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TransAmerica Trail: Week 2 Update & Gallery

By in TransAm 2018 Comments Off on TransAmerica Trail: Week 2 Update & Gallery

Having been on the road for 5 days, the team are now settling into a steady rhythm which includes getting an early breakfast and being out on the road by 7 am to ensure a solid few hours of riding before the sun gets too hot – freeing up the afternoon for a well deserved rest in the shade.

The day’s 70 mile ride was hot, but fortunately only featured a few hills, it ended in John Day – a small community in an isolated rural area surrounded by dramatic scenery including ancient rock formations and the beautiful John Day River.  Accommodation was spacious, allowing the team enough space to stock up on supplies and enjoy a delicious BBQ to end the day.

The following day was a relatively short riding day, with 3 chunky passes at over 5000ft under the scorching sun. Most of the team were done by 1pm, but two of the groups missed a turn and ended up arriving in Sumpter, the rest destination for the day just before 4pm, joining the others at the Elkhorn Saloon for a well deserved beer and some dinner.

Sumpter was another Wild-West town, buried deep in the Blue Mountains of East Oregon – a small town, seeped in history from its gold mining past. The team rested for the night in a lively motel, animated by a group of Harley riders and quad bikers who had come to explore the river trail.

July 27th 2018 was a sweltering day riding along the Oregon Trail with temperatures reaching the low 40s centigrade shortly after midday. The Oregon Trail was used by settlers from the east during the gold rush, when whole families travelled with wagons over the rocky terrain in search of a better life. The day began at 7am allowing for a couple of hours of cool riding, out of the day’s total 70 miles riding, ending in the small town of Richland with a population of approximately 176 people. The town’s local restaurant provided 16oz steaks at a modest price, providing a nourishing meal for a hungry team followed by refreshments at the local bar and an opportunity to chat to the locals.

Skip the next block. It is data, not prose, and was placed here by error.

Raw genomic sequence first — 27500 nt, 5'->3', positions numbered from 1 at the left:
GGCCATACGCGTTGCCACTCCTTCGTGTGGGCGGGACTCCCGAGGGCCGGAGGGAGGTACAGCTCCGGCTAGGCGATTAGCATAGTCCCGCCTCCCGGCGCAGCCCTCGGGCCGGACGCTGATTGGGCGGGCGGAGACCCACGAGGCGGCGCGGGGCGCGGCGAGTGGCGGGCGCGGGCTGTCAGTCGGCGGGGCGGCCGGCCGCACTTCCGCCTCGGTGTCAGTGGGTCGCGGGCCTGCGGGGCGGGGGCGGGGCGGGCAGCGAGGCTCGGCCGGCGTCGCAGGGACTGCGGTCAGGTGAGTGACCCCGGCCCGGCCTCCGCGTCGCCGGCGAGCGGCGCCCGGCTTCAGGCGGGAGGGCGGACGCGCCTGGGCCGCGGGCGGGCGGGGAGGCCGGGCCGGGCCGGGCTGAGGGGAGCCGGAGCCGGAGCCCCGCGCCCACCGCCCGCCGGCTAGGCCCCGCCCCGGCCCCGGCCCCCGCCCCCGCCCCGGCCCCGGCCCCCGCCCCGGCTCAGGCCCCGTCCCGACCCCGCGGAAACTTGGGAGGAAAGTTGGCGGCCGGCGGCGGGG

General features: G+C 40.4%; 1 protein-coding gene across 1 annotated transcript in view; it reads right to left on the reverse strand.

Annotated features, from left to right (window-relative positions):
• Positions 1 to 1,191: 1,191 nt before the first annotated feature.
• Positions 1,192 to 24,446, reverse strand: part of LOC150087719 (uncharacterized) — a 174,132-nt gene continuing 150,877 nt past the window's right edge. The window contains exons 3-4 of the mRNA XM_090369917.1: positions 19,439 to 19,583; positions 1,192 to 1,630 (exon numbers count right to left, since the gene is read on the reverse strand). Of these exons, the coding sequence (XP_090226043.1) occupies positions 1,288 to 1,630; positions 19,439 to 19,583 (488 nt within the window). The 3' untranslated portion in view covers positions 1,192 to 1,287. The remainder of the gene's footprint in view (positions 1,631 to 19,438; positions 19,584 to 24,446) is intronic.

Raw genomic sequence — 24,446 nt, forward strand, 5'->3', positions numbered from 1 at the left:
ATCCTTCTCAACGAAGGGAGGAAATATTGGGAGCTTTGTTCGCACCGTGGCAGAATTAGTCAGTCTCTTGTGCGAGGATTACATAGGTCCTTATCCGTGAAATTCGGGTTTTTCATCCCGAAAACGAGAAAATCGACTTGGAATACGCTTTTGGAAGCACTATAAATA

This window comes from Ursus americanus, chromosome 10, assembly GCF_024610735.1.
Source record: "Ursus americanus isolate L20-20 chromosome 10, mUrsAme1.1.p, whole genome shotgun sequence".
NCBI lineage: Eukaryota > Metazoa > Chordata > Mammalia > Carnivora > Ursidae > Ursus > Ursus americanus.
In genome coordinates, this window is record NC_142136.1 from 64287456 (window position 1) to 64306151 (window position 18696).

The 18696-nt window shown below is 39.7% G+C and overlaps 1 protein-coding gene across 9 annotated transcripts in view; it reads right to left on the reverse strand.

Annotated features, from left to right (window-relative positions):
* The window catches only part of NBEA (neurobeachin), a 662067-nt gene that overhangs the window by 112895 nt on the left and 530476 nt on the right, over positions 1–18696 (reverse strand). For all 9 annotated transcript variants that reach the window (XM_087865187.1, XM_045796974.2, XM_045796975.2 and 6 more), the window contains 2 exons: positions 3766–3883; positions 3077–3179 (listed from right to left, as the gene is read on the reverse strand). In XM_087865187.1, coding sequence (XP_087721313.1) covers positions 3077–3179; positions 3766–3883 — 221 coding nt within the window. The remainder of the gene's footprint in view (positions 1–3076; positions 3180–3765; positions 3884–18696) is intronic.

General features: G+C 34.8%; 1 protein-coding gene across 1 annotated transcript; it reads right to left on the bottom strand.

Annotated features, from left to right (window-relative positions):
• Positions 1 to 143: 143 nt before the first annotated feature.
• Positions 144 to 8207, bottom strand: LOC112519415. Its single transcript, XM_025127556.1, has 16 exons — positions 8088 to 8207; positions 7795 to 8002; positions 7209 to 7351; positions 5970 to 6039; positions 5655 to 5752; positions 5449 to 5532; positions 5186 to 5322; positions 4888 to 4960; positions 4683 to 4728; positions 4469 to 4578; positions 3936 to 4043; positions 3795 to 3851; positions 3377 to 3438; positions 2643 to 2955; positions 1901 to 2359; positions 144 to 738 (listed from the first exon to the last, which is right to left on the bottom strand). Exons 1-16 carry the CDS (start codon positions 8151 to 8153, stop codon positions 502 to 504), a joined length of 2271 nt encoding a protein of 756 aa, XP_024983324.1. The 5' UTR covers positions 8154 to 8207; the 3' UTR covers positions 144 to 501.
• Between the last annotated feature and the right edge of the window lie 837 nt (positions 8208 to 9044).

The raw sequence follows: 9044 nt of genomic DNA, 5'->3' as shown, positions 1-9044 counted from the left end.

The next day the team followed the river valleys leading in and out of the Oxbow Lake – the site of a large hydro dam situated on the Oregon/Idaho border, it was a hot and dry day with two difficult climbs. The team also crossed their first state line (and time zone, adjusting clocks 1 hour forward) into Idaho. Everybody was relieved to arrive in Cambridge, a small town in Idaho located near Hell’s Canyon National Recreation area, and cool off in the pool after the scorching day.

Cycling out of Cambridge, the team headed for Riggins, a small town straddling the Salmon River, and Little Salmon River, situated at approximately 1,821ft above sea level in a canyon. The day’s ride was the longest yet, with a total of 82 miles, with wildfires raging throughout the area. The smoke was visible from the road but luckily far away enough from the route, lots of fire crews were seen dashing around however. The team rested up in Riggins in a motel with pleasant views of the Little Salmon River – a popular location for white water rafting.

A short day followed, with 50 miles cycling – this did however, include a 12 mile, 3000 feet climb which had everyone sweating. The whole team was looking forward to the promise of a rest day, to sort out some chores and take a break from the gruelling treatment of some of the local drivers who, in response to the team not always being able to cycle behind the line marking the road’s shoulder,  drop down a gear, rev the engine to make its angriest noise possible then hurtle past whilst leaning on the horn – cycling on the shoulder is not always possible due to its harsher surface and the danger of punctures from odd nuts and bolts scattered about.

The day ended at Grangeville, Idaho County’s largest town – in comparison to other recent towns of the tour, Grangeville seemed like a bustling metropolis with its population of 3500!

The well deserved rest day consisted of finding a proper American style breakfast, cleaning the bikes, doing some paper work and gun window shopping! With some impressive gun safes on display too!

We will be following this epic journey every week on the Bike Adventures blog. If this trip has captured your imagination we are in the early stages of planning a repeat for 2020 – click the banner below. You can also read more detailed updates here.

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